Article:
November 26, 2008 > Medicare open enrollment
Medicare open enrollment
Submitted By Center for Medicine in the Public Interest
Seniors eligible for Medicare can sign up for prescription drug coverage or change their existing plan. Peter Pitts, president of the Center for Medicine in the Public Interest, is urging seniors to jump at this opportunity to sign up or switch.
"Qualified seniors should not delay," said Pitts. "With hundreds of private plans competing to provide the best deals, Medicare Part D has more options and better coverage than ever before. That's really healthcare choice we can believe in."
Most public health programs are funded and managed by the government. Part D is different because it's administered by private insurance companies. In other words, taxpayer dollars operate as a subsidy, but then seniors are allowed to select the drug benefit that best suits their needs.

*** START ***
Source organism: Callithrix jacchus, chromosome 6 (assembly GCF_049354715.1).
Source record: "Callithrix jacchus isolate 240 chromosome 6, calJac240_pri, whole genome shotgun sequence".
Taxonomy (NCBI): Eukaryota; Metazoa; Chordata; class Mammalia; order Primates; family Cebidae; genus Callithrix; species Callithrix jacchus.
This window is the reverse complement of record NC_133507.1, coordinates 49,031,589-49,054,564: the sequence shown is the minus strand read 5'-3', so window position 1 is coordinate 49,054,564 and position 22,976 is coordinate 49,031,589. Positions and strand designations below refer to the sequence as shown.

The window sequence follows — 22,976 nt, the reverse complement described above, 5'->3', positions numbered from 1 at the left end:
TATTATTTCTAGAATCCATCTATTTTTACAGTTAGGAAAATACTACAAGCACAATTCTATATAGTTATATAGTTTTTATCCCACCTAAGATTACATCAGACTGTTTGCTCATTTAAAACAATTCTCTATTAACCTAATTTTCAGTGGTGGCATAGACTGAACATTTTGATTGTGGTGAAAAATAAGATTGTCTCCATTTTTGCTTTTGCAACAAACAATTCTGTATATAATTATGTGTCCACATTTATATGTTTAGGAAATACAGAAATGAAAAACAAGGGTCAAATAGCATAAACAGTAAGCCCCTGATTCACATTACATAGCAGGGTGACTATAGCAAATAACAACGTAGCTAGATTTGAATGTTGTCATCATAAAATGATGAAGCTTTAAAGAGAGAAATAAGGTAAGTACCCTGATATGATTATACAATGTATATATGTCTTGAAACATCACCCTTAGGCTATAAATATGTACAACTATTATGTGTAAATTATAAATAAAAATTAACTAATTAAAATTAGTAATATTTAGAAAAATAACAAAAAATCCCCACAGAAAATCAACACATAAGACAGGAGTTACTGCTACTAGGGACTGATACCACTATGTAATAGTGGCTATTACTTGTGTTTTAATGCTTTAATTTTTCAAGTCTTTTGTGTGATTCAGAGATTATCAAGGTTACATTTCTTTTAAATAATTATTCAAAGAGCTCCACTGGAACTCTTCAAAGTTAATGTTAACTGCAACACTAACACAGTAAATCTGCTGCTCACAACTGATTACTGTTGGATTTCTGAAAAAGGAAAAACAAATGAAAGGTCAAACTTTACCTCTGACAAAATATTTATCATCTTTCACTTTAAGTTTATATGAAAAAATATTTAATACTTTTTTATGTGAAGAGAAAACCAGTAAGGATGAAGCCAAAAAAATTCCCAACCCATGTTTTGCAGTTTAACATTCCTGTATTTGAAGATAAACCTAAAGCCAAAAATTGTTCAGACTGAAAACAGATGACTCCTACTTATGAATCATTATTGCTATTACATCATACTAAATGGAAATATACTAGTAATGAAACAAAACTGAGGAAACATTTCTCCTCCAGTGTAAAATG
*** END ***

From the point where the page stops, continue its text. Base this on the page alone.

"According to a recent Harris Interactive Poll, an overwhelming 87 percent of Part D enrollees are happy with the program," continued Pitts. "This makes sense. By leveraging market forces, Part D has both lowered costs and increased choices for seniors."
In fact, the program has reduced out-of-pocket healthcare expenses for the average enrollee by 17 percent, according to a study published in the Annals of Internal Medicine. And the projected cost of Part D to taxpayers over the next decade has dropped $117 billion since last summer -- from $915 billion to $798 billion.
Pitts did have some words of caution: "Some plans -- especially the more popular ones - will be more expensive in 2009, so even seniors who are pleased with their existing drug coverage should examine their options."
The Center for Medicine in the Public Interest is a nonprofit, nonpartisan research and educational organization that seeks to foster debate and discussion on health issues by demonstrating how technological progress coupled with smart public policy will enhance and advance 21st-century health care.